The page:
Honduras and Ciudad Juarez, Overwhelmed by the Flow of Thousands of Immigrants From Cuba and the World

There are 300 people from Cuba, Venezuela and Honduras in the Migrant House. (EFE)

14ymedio bigger14ymedio/EFE, Mexico/Honduras, 6 September 2023 — Between January and September 3, 29,987 Cubans have entered Honduras irregularly, according to figures from the National Migration Institute. The flow of undocumented people from Africa, Asia and America totals 257,885 people. Given this increase in immigrants, the coordinator of the National Human Rights Commission (Conadeh), Liliana Reyes, called for “respect for the human rights of migrants, who must be seen and cared for as subjects of law.”

In recent years, Honduras has become a transit point for migrants crossing Central America to reach the United States. During the journey, people turn to coyotes, who take them through so-called “blind spots.” Cubans have denounced that as they pass through this country they are victims of extortion by police, who demand that they pay 20 dollars at checkpoints, and the collection of fines by the immigration authorities.

Reyes considered it necessary to involve the National Migration Institutes, foreign ministries, Health Secretariats and Public Ministries, because many migrants suffer crimes and abuses on their migratory route. Given the emergency and the migration crisis that is being experienced in the country, solidarity, humanitarian and medical assistance and temporary accommodation are required for migrants transiting through Honduras.

Of the 257,885 migrants entering Honduras, 92% did so through the eastern zone, which includes the municipalities of Danlí and Trojes, in the department of El Paraíso, bordering Nicaragua, according to EFE. Of these, 41,164 were children.

Venezuelan migrants make up the greatest number of those traveling through Honduran territory, totaling 115,588, followed by Ecuadorians with 31,119, Cubans with 29,987 and Haitians with 24,450.

On the journey of hundreds of thousands of migrants to the United States, Mexico is another point of conflict. Faced with the wave of people from Cuba, Venezuela, Honduras, Nicaragua, China, India, who are arriving at the border Ciudad Juárez (Chihuahua), the mayor of the city, Cruz Pérez Cuéllar, launched an SOS to the Federation and the state to help control and manage the arrival of people in transit.

According to data from the municipality and support organizations for people in transit, the shelters are overflowing with more than 2,400 migrants, while dozens of foreigners are once again seen asking for money on cruise ships. “The Kiki Romero shelter, about which we have the most information at hand, is overflowing,” Pérez Cuéllar stressed. “We are talking with the National Migration Institute (INM) to request that the Sabalza surveillance point be reactivated.”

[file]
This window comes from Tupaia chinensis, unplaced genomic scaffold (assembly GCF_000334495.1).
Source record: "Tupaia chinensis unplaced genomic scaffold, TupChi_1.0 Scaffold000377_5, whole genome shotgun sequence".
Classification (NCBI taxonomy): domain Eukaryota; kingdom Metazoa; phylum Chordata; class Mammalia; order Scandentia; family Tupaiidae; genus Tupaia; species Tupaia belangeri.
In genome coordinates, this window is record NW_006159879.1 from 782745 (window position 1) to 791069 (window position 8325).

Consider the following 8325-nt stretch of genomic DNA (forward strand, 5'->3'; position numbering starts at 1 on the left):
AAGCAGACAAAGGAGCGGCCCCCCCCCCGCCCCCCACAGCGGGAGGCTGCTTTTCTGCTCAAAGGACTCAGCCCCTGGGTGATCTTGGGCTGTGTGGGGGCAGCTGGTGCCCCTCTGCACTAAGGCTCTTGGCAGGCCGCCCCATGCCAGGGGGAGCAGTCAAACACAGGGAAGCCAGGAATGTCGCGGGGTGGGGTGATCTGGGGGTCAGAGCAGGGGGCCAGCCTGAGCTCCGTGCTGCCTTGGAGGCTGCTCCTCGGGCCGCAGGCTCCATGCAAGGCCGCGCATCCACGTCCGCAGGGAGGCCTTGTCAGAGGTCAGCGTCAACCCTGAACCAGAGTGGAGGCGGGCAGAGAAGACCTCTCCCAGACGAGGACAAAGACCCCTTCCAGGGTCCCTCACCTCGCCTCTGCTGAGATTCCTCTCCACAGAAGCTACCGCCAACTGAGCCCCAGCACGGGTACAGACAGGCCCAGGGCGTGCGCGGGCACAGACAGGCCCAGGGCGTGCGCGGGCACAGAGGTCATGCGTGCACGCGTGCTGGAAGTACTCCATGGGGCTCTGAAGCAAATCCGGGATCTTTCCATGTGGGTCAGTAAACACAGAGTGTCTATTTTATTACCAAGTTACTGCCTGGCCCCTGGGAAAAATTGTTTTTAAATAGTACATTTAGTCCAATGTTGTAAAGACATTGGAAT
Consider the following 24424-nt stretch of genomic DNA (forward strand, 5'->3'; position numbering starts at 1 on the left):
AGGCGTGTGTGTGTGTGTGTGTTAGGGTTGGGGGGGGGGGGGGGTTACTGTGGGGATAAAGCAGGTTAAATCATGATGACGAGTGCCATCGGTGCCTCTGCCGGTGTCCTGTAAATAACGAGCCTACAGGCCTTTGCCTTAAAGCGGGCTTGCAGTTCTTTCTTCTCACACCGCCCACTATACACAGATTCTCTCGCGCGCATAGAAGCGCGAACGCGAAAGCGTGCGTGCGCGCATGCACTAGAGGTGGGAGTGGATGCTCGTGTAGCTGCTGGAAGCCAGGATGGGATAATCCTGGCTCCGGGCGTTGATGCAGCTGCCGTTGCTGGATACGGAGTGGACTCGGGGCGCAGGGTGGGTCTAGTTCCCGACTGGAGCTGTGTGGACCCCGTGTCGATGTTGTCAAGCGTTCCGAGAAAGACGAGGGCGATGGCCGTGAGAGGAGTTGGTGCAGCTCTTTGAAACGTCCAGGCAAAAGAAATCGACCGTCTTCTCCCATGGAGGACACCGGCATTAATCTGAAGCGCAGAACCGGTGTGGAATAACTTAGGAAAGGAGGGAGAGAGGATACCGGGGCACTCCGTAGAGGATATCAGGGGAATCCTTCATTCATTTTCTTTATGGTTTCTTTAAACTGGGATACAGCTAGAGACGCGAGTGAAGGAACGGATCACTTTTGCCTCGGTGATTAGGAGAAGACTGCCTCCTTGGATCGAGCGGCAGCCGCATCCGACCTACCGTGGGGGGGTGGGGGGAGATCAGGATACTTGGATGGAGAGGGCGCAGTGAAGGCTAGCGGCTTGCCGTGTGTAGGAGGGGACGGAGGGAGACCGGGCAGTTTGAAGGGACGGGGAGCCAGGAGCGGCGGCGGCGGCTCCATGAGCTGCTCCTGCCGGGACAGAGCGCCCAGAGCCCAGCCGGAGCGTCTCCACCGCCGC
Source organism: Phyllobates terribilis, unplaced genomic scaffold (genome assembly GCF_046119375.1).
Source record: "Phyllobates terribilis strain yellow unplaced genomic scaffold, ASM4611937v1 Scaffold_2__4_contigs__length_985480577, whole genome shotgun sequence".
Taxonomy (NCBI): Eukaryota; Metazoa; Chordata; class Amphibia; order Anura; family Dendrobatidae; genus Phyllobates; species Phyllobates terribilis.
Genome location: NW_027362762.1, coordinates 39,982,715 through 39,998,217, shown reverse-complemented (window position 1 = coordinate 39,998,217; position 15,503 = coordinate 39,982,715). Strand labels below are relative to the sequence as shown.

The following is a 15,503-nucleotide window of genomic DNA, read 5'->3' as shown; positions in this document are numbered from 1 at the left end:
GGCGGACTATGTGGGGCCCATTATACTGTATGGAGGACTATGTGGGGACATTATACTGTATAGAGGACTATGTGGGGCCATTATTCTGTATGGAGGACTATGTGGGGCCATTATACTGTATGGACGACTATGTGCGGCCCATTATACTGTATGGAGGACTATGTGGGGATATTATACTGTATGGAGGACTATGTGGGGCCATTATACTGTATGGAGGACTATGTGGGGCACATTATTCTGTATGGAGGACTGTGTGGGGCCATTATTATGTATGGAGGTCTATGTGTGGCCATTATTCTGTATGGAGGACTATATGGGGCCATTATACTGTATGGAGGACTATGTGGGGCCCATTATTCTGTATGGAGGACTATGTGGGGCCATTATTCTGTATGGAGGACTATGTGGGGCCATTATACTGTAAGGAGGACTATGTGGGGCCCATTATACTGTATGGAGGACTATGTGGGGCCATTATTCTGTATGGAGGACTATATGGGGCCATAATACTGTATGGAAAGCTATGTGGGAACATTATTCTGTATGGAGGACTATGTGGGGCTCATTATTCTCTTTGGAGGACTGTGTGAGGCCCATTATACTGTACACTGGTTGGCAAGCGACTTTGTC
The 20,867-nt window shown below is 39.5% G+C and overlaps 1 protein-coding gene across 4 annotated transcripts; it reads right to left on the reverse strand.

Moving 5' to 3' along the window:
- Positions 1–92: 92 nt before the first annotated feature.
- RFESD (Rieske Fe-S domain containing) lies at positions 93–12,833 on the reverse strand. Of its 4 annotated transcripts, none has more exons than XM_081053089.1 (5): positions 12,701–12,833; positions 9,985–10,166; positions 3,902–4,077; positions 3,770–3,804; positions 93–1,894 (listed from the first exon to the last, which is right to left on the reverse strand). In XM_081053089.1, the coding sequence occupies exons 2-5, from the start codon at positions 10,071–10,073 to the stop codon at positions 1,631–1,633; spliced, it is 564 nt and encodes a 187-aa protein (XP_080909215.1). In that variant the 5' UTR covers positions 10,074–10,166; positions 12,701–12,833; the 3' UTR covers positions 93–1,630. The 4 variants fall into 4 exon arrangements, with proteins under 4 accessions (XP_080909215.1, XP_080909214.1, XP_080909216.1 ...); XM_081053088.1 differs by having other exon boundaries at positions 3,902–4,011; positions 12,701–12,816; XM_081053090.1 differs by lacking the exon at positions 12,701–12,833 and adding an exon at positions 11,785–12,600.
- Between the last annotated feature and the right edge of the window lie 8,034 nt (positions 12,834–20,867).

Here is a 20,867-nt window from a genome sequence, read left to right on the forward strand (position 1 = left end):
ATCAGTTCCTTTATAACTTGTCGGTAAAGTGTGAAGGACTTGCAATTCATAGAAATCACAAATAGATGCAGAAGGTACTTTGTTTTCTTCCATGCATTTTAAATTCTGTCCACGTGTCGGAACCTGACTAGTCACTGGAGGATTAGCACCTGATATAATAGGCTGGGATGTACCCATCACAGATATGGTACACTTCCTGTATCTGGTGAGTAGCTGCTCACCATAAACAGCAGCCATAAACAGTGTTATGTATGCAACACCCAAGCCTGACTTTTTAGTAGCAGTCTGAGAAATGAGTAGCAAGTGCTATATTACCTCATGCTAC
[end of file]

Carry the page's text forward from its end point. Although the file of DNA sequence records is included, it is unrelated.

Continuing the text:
The Somos Uno shelter network in Juárez has 1,200 people registered in its 13 locations, while the Casa del Migrante houses 300 people, and between the Kiki Romero and Leona Vicario centers there are another 900 for a total of 2,400.

The crush of migrants is such that, not finding room in the shelters, they have begun to invade public buildings and parks. Hundreds of people have settled against walls and buildings that were abandoned because they do not have a place to stay.

The authorities began reviewing the conditions of these ruined buildings, removing migrants if the property puts their physical integrity at risk. “We want to avoid tragedies and that is why we filed the complaint against the Hotel de Luxe, an abandoned four-story building that was invaded by more than 150 migrants,” said the mayor.

Pérez Cuéllar suggested blocking the passage of migrants as much as possible from the entrance to Chihuahua to prevent so many from reaching the border. “When the Sabalza vigilance point was activated it helped us reduce the flow of migrants and now that he it not active we are having the problem again,” said the mayor.

Father Francisco Bueno Guillén, director of the Casa del Migrante, said that after Title 42 ended the number of migrants in the city dropped to 1,200.

However, after a plan was announced to begin processing migrants from centers in Mexico, a new wave of people began arriving in the city. Last week the priest estimated that there were already at least 8,000 migrants in the city, about 1,100 living in the street.

The situation in Ciudad Juárez reflects what the border is experiencing after several weeks of the end of Title 42 in the United States, a measure adopted by Donald Trump (2017-2021) and then continued by President Joe Biden to expel migrants immediately under the argument of the Covid-19 pandemic.


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